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AOPA asks Congress to help free the GA 41,000AOPA asks Congress to help free the GA 41,000

AOPA President Phil Boyer has sent a personal letter to members of Congress asking them to intervene with the National Security Council to help free the general aviation aircraft trapped at airports in enhanced Class B airspace. The letter (which follows a similar request to President Bush) was sent to each senator and congressman with trapped aircraft within his district.

Boyer said, "Something must be done immediately to permit these 41,000 general aviation aircraft...to return to the skies.... The continued ban on VFR flying, and the large restricted areas in Washington and New York prohibiting any general aviation access, leaves the owners of these aircraft without any means to use them. Their property has effectively been confiscated by the federal government."

AOPA offered recommendations that would open key reliever airports to GA activities and eliminate the need to temporarily relocate hundreds of aircraft, yet still maintain national security. "Our 'solution oriented' organization has offered ideas to solve these problems, but we have been unable to learn from the Department of Transportation or the National Security Council the concerns that prevent these aircraft from being flown or relocated," Boyer said.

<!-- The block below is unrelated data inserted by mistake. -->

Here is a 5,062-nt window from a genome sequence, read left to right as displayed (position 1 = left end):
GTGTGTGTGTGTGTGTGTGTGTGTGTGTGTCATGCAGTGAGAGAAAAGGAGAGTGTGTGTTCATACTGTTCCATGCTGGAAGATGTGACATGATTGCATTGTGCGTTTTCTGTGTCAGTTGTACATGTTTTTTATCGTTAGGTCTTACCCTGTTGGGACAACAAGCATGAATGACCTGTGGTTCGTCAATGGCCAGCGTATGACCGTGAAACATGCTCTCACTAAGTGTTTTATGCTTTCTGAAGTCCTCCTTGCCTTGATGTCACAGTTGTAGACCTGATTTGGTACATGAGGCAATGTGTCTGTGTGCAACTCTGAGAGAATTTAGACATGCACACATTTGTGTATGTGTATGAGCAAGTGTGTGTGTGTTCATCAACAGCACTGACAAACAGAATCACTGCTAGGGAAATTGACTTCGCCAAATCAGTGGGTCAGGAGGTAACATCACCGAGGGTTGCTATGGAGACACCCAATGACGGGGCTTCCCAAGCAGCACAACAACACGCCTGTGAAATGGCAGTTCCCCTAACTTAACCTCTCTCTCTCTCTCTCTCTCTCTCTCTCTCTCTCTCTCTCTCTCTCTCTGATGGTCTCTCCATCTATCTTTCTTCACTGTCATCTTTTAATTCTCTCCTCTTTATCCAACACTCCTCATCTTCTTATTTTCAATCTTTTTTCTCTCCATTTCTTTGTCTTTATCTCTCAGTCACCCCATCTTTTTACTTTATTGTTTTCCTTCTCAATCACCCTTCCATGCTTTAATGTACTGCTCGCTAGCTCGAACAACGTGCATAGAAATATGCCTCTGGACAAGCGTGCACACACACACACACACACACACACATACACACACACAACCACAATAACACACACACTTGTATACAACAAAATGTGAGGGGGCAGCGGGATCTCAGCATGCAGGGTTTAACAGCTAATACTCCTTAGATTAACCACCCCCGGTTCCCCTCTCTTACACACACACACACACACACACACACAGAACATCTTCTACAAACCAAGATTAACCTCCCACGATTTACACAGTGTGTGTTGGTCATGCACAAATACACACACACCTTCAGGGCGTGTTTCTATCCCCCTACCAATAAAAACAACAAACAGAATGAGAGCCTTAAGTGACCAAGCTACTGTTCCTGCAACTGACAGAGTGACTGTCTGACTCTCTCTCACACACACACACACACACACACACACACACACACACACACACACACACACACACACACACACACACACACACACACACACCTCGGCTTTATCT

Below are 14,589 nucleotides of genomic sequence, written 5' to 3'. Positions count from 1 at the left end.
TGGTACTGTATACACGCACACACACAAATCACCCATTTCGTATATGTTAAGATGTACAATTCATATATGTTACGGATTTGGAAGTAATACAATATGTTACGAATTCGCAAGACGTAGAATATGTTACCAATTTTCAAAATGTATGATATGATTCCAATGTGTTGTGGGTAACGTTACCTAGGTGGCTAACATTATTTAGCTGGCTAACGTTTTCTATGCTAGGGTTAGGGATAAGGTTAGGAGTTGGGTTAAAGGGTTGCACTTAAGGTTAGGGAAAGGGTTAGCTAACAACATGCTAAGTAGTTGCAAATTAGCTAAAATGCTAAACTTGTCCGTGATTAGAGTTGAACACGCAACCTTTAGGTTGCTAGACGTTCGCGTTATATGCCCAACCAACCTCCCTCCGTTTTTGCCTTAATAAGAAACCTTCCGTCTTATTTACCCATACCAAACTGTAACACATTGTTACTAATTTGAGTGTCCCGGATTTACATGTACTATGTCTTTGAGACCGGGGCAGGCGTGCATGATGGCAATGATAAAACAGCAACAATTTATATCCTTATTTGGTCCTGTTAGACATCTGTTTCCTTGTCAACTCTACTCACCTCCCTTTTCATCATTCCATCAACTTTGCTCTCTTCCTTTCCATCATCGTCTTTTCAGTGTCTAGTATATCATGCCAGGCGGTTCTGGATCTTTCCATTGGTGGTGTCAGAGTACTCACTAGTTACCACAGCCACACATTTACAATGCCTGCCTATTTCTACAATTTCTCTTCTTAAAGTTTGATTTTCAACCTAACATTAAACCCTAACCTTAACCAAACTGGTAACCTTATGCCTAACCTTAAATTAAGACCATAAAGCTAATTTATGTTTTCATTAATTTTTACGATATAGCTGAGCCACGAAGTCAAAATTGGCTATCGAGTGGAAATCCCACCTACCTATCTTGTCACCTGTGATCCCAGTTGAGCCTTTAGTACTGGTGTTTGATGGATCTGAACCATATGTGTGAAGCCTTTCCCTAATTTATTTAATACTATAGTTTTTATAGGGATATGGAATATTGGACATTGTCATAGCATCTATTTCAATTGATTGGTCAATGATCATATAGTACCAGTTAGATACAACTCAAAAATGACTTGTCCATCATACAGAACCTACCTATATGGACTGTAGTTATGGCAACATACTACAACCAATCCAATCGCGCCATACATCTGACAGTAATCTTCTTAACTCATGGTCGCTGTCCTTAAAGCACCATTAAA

The VFR aircraft using these airports in all 30 affected areas are slow moving and are flown by competent, rated pilots who are accustomed to operations in busy airspace, Boyer told Congress. The size and speed of the aircraft would not affect response times by homeland defense forces providing security patrols of the area.

And the FAA has issued a warning that the military could use "deadly force" against aircraft entering restricted or prohibited areas. Boyer said, "This places the 'ultimate penalty' on a pilot violating airspace restrictions."

Boyer asked the members of Congress to contact the National Security Council and ask that they work with the DOT, the FAA, and general aviation to allow the trapped pilots to regain their access to the nation's airspace system.

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